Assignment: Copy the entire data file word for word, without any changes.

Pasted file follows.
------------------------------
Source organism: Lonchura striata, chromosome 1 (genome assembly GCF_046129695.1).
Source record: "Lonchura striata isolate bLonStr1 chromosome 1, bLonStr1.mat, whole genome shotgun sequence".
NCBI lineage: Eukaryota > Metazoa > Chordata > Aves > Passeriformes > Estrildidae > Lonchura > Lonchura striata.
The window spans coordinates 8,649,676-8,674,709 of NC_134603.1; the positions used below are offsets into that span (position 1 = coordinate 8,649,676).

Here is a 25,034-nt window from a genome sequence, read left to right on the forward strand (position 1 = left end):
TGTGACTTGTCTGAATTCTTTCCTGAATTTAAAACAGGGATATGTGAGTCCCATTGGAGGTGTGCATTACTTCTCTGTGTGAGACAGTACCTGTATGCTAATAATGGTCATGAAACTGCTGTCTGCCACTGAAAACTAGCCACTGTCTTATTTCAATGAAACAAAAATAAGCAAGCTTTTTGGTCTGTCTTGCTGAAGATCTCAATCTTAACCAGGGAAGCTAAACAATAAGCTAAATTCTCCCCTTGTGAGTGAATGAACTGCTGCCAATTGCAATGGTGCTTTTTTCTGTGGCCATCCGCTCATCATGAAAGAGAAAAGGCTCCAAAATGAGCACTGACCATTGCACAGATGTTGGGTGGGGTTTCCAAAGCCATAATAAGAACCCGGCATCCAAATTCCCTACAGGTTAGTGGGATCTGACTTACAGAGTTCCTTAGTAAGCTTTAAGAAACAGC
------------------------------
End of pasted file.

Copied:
Source organism: Lonchura striata, chromosome 1 (genome assembly GCF_046129695.1).
Source record: "Lonchura striata isolate bLonStr1 chromosome 1, bLonStr1.mat, whole genome shotgun sequence".
NCBI lineage: Eukaryota > Metazoa > Chordata > Aves > Passeriformes > Estrildidae > Lonchura > Lonchura striata.
The window spans coordinates 8,649,676-8,674,709 of NC_134603.1; the positions used below are offsets into that span (position 1 = coordinate 8,649,676).

Here is a 25,034-nt window from a genome sequence, read left to right on the forward strand (position 1 = left end):
TGTGACTTGTCTGAATTCTTTCCTGAATTTAAAACAGGGATATGTGAGTCCCATTGGAGGTGTGCATTACTTCTCTGTGTGAGACAGTACCTGTATGCTAATAATGGTCATGAAACTGCTGTCTGCCACTGAAAACTAGCCACTGTCTTATTTCAATGAAACAAAAATAAGCAAGCTTTTTGGTCTGTCTTGCTGAAGATCTCAATCTTAACCAGGGAAGCTAAACAATAAGCTAAATTCTCCCCTTGTGAGTGAATGAACTGCTGCCAATTGCAATGGTGCTTTTTTCTGTGGCCATCCGCTCATCATGAAAGAGAAAAGGCTCCAAAATGAGCACTGACCATTGCACAGATGTTGGGTGGGGTTTCCAAAGCCATAATAAGAACCCGGCATCCAAATTCCCTACAGGTTAGTGGGATCTGACTTACAGAGTTCCTTAGTAAGCTTTAAGAAACAGC